Imagine if you will the familiar opening of the William Tell Overture. Bump, bada-bump ... The mellifluous tones of the intense narration begins:
“A breaking wave, a cloud of sand, and a hearty ‘Hi Yo Seagull!’ The Beachcomber! ‘Hi Yo Seagull, away!’ With his faithful Seminole companion Osceola, the daring and resourceful restaurateur of the Gulf led the fight for surf & turf and relish trays on the shore. Return with us now to those thrilling days of yesteryear. The Beachcomber rides again!”
When your grandmother comes to visit, this is the place. There’s a sense of time warp, but the patrons are happy — so why change? And what they do, they do well. But I had totally forgotten the concept of the relish tray until one appeared at our table. The server skillfully swings the silver tray into place while the centrifugal force holds the contents in each quadrant: sweet, dark apple butter, large-curd cottage cheese with chives, ground beets with horseradish, and spicy corn niblets with red pepper and the bite of vinegar. And crackers wrapped in cellophane. Lots of crackers wrapped in cellophane. I must admit, however, it is fun.
Yes, return with me now to the thrilling days of yesteryear, indeed. (NOTE: If you’ve gotten this far and you’re totally confused, just Google “Clayton Moore.”)
The appetizers feature such classics as clams casino, oysters Florentine and escargot. We opt for two other vintage starters, vichyssoise and shrimp cocktail. The soup is served in a ceramic bowl set in a large container of crushed ice. It’s a nice touch and a reminder why the alchemy of potatoes and leeks has endured. Some recipes add stock, others a touch of cream; but the real key is the balance of the earthy spuds with the edge provided by the onion’s less pungent cousin. This version is fine, but is a touch thin to me and could use more salt. The chive garnish adds a little pop, but it lacks the “ah” factor that I usually get on the rare occasions that I eat this most famous of cold French soups. There’s just something magical about the combo that usually surprises, but not in this case; it’s OK rather than thrilling.
Which is sort of my reaction to the rest of the menu, as well. For the most part, nothing’s wrong with any of the dishes, but there’s also nothing that surprises your palate or stops you in your tracks. The jumbo Gulf shrimp are served with TBC’s own bloody mary cocktail and stone crab mustard sauces. The shrimp are huge, but don’t have much taste which, luckily, the dips have in spades. However, I’d rather it be about the shrimp; which is why, I guess, that iced preparations of this tiny crustacean seem now to be out of style.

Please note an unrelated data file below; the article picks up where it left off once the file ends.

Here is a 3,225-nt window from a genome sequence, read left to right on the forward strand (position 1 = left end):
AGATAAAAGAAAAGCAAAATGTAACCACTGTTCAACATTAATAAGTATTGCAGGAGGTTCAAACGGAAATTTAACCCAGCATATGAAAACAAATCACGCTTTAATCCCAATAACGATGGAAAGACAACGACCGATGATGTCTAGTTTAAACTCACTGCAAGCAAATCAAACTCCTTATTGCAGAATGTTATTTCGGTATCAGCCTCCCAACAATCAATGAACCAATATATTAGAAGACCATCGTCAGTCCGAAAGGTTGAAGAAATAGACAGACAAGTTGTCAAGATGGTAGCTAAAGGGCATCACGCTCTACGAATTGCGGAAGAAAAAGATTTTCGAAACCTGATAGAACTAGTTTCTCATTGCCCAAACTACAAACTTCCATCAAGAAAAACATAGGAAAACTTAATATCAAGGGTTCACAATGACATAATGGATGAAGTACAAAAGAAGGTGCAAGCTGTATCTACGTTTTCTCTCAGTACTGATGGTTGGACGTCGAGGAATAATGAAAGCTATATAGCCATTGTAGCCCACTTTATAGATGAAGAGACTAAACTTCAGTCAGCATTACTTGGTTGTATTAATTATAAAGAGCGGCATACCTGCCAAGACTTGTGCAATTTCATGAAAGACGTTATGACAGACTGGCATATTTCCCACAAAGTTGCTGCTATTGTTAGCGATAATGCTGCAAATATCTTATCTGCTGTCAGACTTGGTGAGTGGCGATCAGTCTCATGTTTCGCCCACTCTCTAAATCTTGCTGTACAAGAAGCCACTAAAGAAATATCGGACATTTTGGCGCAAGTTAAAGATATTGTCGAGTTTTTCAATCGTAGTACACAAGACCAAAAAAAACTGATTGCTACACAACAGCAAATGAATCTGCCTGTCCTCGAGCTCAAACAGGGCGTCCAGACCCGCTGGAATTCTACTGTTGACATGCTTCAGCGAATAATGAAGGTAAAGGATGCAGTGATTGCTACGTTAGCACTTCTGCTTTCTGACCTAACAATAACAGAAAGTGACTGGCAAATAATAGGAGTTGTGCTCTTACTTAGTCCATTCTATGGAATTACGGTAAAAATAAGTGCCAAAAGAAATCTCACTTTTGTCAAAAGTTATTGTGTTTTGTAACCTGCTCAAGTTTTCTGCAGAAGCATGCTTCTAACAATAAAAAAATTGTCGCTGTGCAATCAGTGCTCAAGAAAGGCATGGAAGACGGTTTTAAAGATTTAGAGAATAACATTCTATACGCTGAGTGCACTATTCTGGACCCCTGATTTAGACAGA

Some entrees include soup du jour and salad. Ours is a tasty bean soup with flavorful broth and a salad with sweet bacon dressing clinging like dew to a crunchy mix of spinach, sprouts, red cabbage, carrots, croutons, and a few nuggets of blue cheese. Again, traditional but tasty. The bread basket has an unexpected mix: banana bread, gingerbread mini muffins, and white bread. They all appear to be homemade and are a hit with my table.
The Heilman traditional dinner is a special fried chicken recipe that dates from 1910. A large breast and wing from an organic Bell and Evans chicken (cold-chilled, no hormones or antibiotics) is sauteed in a dutch oven skillet and served with fluffy fresh-whipped potatoes and pan gravy. Again, it’s OK, but there’s no surprise — no unanticipated crunch or disquieting herb. Just a piece of high-end chicken.
We opt for halibut over the grouper, but all the fish is either fresh from the Gulf or flown in to guarantee freshness. You may choose broiled, blackened, or griddled with either citrus-mango vinaigrette or garlic-herb butter to comport with your taste.
Our fish is broiled just right, but there’s not much mango to the vinaigrette or really much sauce in general; the fish, though, stands up well on its own. That’s not the case for the accompanying vegetable-parmesan risotto, which is gooey rather than creamy and just doesn’t have a lot of flavor. I want risotto that elicits sighs; one that’s light and silky, but with body and not mushy.
The char-broiled prime barrel-cut filet mignon is dry-aged (that’s good) and served with sautéed mushroom caps and crisp onion rings. Our steak arrives above the medium rare that is ordered and even a fair tarragon-laced béarnaise sauce can’t elevate beef that’s past the desired temperature.
The dessert menu is built around ice cream variations, but there’s also freshly baked coconut cream pie and their own special Key lime pie recipe that has the sharpness I love and that so many insipid versions of this Florida stalwart seem to lack. I look for a mix of creamy texture and tartness on the palate — and TBC’s version memorably delivers.
They’ve also got a fun cocktail menu and a great wine list, with choices for every palate and budget from around the globe. And, yeah, they’ve got a relish tray from those thrilling days of yesteryear. Hi Yo Seagull, away!